That night I write in my journal “Thank you God for this unbelievable difficult day. Thank you for Mel, thank you for Girly. Thank you for filling me with enough of your holy spirit to reach out to these people. Thank you for my little old lady. She pulled me closer to you God, continue to open my ears, my heart and fill my mouth with the words You want me to say and I promise to continue to know more of you.”
Our second medical clinic was set up in Phomollongh which is essentially a squatter’s camp. Dwellings are made of whatever can be found. Metal rooftops are held down by rocks, overturned wheelbarrows, car seats, bikes, whatever. Conditions are far worse today, many more translators needed. The look on most faces is blank and empty. Far fewer smiles today, and shoes. And I am numb. I took blood pressures and tested blood sugar levels at triage. At the end of this day we meet the 5-year old girl that will haunt everyone on this trip. She lives alone with her younger sister, abandoned by their mother. A neighbor (who has brought them to the clinic) tries to look out for them but they mostly eat whatever they can find among the piles of garbage that seem to be everywhere. Her clothes are in shreds. Since it takes about 3 hours for a patient to be seen at our clinics, waiting in line, then intake, then triage, then nurses and doctors, everyone has seen this little girl.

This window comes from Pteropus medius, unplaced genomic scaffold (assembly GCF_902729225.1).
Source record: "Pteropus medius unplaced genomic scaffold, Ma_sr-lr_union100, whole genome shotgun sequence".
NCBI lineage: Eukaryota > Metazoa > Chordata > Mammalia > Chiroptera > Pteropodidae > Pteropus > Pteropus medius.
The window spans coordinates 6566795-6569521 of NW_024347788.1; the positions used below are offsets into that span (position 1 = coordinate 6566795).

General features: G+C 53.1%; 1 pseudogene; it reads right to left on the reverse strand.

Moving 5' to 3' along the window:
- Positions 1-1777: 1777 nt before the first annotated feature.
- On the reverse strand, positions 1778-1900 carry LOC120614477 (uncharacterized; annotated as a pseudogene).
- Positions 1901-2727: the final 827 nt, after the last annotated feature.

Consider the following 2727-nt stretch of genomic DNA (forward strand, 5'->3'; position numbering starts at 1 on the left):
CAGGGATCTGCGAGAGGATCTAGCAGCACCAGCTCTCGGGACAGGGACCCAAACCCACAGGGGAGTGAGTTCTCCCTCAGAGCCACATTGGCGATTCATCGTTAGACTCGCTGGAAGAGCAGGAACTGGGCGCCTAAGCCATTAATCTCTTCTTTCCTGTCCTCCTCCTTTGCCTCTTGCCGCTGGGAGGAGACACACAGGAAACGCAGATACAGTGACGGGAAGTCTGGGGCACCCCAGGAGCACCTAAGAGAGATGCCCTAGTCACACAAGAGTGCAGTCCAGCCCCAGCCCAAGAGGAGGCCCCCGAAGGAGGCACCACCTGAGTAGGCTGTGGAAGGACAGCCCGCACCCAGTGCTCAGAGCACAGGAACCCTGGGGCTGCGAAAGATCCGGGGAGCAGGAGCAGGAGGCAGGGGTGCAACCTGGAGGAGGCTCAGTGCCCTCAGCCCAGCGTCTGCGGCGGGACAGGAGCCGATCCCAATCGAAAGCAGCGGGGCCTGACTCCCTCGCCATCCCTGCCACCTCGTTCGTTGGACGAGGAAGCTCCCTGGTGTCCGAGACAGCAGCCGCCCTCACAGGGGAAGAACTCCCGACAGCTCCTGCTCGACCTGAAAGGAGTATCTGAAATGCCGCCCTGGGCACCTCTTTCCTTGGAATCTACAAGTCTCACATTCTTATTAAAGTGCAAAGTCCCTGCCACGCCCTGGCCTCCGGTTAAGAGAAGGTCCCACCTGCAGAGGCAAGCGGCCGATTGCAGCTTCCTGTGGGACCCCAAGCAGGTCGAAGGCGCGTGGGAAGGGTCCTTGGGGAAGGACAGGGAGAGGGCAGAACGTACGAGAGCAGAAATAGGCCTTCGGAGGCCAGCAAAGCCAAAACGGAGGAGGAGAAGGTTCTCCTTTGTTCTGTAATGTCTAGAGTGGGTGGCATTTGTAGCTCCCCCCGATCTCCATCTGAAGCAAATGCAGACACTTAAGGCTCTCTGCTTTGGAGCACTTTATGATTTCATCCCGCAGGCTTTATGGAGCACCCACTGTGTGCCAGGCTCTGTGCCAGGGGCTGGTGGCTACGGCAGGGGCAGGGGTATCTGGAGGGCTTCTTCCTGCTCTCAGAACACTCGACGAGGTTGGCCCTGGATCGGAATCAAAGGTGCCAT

You cannot not see this little girl. Her eyes are yellow and red and swollen and glassy. And they are vacant and dead. Something is seriously wrong with her. One of our doctors tells us later that night through tears that she has a Chlamydial eye infection which means she is being raped.
- And then there was the 11-year old pregnant girl.
- And then there was the woman who came to us directly from the hospital, with the EKG pads still attached to her!
- And then there was the epileptic woman who was carried in a chair to the clinic for treatment.